Windows Vista by default installs services and configures several applications which may not suite your needs. If you are a home user rather than in a business environment there are many things you can change to give your computer that little extra oomph for applications and process you use. I have put together a few items which when set correctly can help you control how resources are used on your system. Some of these items listed will simply uninstall certain features or change a program configuration. Others listed can be used to actually designate what resources are dedicate to individual programs. If used properly this can make specific programs operate faster and more efficiently. You may or may not wish to implement some or all of these changes as it will be a matter of preference. Please remember you should document any changes made to your system. This well help you reverse any changes made if for any reason you experience adverse effects. Uninstalling remote differential compression The remote differential compression feature is designed to streamline file transfers to and from remote directories by keeping track of file changes and only transferring the changed information. To disable this feature: Go to "start/control panel/programs/uninstall a program". On the sidebar select “turn windows features on and off”. Uncheck “remote differential compression” and select "ok." Designating which CPU (if using multiple processors) runs a specific process Windows Vista allows you the ability to assign an application to run only on a specific CPU. This is called processor affinity. This is a good way of balancing the load on a multi-core CPU. Assigning processor affinity to an application: Launch the desired application. Press CTRL+ALT+DEL and choose the “task manager”. In the “applications” tab locate the desired program and right click it. Choose "go to process". This will bring you to the "processes" tab with the process used by the application application highlighted. Right click the process and select "set affinity". The processor affinity window will open. Using the check box select which processor(s) you want to run that application. Note: All settings will reset to default when a restart of the computer is performed. Assigning priority to an application All recent Microsoft operating systems have contained the concept of priority, meaning in this case, which process gets the most attention from the CPU. In Vista, you can customize these priority settings so that your hardware is concentrating most on what you want it to. Vista has a range of available settings ranging from "low" to "real time". Note: Any full screen application automatically is assigned high priority by Windows Vista.The best way to optimize such applications is to tweak the commonly used windowed applications. Assigning a custom priority to an application: Launch the desired application. Press CTRL+ALT+DEL and choose the "task manager". In the "applications" tab locate the desired program and right click it. Choose "go to process". This will open the "processes" tab with the process highlighted. Right click the process and choose "set priority". The priority list will openand you may designate your desired level. Note: that choosing "realtime" is not wise as this will designate all processing being alloted to this one specific process. All settings will be reset to default when you restart the computer. Configuring Windows Defender Windows Defender by default runs a scan daily. Even though this scan runs in the background it can impact system performance. You may wish to disable the automatic scanning and perform only occasional manual system scans. Disable Windows Defender automated scans: Open the "start" menu and in the search field type "defender." select the "tools" icon at the top of the window and then "options". Uncheck "automatically scan my computer" and select "save". This will be the first in a line of articles dedicated to improving performance on Windows Vista. If you have a suggestion of your own that you have implemented and you feel may be beneficial to others please comment on this article. We would be happy to include any viable tips in our next article.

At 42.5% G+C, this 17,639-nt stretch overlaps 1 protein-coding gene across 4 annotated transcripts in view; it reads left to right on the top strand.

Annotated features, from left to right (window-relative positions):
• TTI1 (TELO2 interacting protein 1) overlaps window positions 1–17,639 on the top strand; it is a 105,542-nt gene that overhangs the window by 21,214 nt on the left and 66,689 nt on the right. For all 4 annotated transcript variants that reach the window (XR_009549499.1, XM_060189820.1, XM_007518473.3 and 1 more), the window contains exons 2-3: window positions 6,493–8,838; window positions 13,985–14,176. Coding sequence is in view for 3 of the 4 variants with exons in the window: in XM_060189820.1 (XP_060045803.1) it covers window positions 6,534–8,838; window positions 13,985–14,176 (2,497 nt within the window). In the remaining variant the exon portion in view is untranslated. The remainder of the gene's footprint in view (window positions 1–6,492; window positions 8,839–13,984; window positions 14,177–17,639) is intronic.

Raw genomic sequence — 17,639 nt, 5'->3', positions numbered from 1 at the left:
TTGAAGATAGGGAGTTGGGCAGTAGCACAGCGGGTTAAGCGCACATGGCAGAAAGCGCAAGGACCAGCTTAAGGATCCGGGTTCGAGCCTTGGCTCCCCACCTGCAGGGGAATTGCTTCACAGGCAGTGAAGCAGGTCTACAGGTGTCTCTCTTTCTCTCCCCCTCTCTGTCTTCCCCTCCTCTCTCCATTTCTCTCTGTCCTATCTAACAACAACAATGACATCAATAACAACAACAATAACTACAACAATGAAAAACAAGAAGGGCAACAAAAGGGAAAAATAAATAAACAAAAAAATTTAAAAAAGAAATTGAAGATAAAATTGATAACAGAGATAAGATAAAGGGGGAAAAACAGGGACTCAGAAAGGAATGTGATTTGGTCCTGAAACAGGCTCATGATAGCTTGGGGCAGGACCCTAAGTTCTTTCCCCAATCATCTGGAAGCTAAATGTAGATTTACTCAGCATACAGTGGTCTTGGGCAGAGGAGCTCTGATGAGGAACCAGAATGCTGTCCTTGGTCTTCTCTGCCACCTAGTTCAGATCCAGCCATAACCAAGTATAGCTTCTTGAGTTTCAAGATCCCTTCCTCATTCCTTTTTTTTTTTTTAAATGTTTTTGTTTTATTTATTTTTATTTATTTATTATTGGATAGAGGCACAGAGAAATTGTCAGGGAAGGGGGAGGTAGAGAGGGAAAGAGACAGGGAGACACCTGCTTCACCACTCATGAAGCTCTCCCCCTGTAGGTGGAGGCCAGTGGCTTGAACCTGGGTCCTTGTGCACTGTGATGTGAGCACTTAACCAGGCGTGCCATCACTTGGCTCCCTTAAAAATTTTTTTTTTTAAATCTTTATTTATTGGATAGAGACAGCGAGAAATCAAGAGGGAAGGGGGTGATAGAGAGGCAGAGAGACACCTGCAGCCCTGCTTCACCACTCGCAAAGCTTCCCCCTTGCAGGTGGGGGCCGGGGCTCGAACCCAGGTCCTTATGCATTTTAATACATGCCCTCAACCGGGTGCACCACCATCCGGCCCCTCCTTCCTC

The buzz here lately around the tech shop deals with whether in fact Microsoft is giving up on Windows Vista and all it’s problems.